Wednesday, December 22, 2010

Cabinet doors

We cut out the face panel for the head's cabinet and set to work on making a door for it.
A couple of decades ago an ol' shipwright taught me how to build these doors.
They are easy to make, allow good ventilation, and are surprisingly strong.

You can make them any size, I like my frames to be 1.5 inches wide and about 7/8" thick to allow them to be routered down making a rabbet around the edge to inset them into the door frame. This leaves me with a half inch thickness atop the panel face.

Once the frames are cut I run them through the saw with the blade set to half an in depth to make the groove for the slats.
We made the slats by ripping boards to the width we wanted then running them through the table saw to get the strips. A thickness planer was used to clean em up and get them all to a uniform thickness.
Then several coats of finish was applied and after they were nice and dry they were cut to length on a chop saw. This is by far the most tedious and time consuming part of the process. I usually spend a day and make a large number of slats at one time and apply the finish and store them in long strips. That way when ever I get the urge to make a door I have plenty of slats on hand and  just have to cut them to length and the door can be assembled very quickly.
I bevel the ends of the slats slightly to make inserting them easier.
For the frame I like to inset the top and bottom rails a half inch into the side rails. this hides the groove for the slats when the door is viewed from the top (or bottom). A screw can be driven into the top and bottom rails from the sides if you like to stiffen it up and covered with a nice wood plug.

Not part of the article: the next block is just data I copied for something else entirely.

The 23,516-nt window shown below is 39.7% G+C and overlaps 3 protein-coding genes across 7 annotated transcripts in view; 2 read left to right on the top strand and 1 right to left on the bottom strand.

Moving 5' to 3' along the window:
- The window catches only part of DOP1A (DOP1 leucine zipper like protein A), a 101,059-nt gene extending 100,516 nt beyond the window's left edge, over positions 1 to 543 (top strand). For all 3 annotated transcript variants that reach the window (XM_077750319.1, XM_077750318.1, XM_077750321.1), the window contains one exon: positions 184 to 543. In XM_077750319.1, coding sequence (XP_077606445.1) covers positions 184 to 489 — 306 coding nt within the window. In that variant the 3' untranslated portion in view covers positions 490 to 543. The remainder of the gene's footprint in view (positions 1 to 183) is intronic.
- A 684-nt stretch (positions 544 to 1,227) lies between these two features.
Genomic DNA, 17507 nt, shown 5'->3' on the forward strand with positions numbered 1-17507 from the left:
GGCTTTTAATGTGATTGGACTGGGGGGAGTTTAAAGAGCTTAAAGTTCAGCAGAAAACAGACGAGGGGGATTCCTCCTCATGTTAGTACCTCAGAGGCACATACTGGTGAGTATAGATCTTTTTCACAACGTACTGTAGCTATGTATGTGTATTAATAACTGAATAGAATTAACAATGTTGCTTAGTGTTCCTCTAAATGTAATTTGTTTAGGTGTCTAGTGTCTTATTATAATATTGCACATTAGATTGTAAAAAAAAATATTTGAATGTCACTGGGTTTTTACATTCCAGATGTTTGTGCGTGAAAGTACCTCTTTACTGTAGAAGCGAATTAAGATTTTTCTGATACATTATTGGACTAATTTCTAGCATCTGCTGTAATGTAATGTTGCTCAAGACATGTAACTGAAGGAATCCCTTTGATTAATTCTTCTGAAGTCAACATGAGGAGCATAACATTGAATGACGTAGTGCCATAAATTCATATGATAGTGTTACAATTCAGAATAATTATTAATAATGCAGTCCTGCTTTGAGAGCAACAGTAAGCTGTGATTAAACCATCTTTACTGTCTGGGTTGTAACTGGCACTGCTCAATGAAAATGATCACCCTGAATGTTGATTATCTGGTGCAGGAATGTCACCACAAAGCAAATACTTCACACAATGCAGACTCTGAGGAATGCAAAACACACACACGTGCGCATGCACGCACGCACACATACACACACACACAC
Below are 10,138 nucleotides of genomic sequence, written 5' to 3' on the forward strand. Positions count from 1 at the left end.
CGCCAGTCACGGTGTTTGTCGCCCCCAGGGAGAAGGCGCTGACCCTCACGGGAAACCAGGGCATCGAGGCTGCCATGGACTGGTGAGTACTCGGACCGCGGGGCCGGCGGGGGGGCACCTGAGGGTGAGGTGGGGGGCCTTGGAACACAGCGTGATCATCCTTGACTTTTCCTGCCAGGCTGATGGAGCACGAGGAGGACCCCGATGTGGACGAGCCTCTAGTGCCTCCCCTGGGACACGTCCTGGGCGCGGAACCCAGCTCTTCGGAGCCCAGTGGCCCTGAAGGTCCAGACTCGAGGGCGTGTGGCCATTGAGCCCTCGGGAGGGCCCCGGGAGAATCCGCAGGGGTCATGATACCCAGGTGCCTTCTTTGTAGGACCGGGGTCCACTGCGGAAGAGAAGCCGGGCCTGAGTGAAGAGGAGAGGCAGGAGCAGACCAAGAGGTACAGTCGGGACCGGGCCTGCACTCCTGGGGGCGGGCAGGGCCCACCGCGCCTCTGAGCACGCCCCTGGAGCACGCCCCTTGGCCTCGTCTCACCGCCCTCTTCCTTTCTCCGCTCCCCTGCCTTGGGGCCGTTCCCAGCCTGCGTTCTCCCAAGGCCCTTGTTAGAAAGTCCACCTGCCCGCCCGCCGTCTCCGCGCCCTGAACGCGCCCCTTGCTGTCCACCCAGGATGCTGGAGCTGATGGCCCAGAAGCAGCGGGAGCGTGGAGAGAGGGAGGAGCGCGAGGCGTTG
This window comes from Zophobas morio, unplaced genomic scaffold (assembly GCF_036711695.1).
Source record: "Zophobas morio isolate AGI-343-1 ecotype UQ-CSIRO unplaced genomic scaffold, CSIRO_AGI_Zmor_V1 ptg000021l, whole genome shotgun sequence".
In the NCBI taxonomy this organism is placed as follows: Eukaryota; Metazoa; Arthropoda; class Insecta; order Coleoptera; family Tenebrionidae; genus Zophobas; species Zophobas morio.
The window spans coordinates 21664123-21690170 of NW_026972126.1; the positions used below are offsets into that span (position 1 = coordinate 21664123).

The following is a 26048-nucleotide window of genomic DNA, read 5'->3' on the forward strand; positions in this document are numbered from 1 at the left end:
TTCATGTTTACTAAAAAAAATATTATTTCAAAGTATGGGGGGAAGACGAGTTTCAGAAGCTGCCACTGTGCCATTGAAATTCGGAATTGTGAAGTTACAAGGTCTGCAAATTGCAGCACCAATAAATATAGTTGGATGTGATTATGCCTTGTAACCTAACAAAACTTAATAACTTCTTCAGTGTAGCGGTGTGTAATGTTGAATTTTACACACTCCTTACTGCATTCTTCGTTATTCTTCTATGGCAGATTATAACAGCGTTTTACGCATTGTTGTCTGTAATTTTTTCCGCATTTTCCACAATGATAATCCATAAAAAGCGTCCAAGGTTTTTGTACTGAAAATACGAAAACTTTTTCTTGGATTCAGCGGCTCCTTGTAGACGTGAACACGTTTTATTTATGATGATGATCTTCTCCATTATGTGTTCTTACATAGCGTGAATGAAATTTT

The slats are simply popped into place without glue (none is needed) working from one end to the other.
When we decide what the length of the door should be we typically divide it by the width of the slats and then adjust the length slightly so that the last slat fits perfectly without trimming the width.
I forgot to do this on this door so the last slat is a little narrower as a result,...but it will be at the bottom and no one but me will know!.....well, and all of you now..... 
Bending in the last slat.
Test fitting the door and panel.


Tom Hlavac said...

Don - are you happy with your electric "engine" system? Which model did you install? I'm "almost" the new owner of an older Alberg 30 and will be replacing the engine.

How did you set up your energy storage - just batteries or do you have a genset also?

flip said...

AHHH one day. Just getting started now. All my tools still fit in one small bag..

Don said...

Hi Tom, Sorry for the lateness of the reply I missed this question.
I am very happy with the electric set up and have batteries only , no gen-set. Hawaii is almost always windy and the distances to get to open water are very short so there is no need for me to motor much at all.As a result I only have four batteries and hardly ever run the engine for more than ten or fifteen minutes.....half hour tops.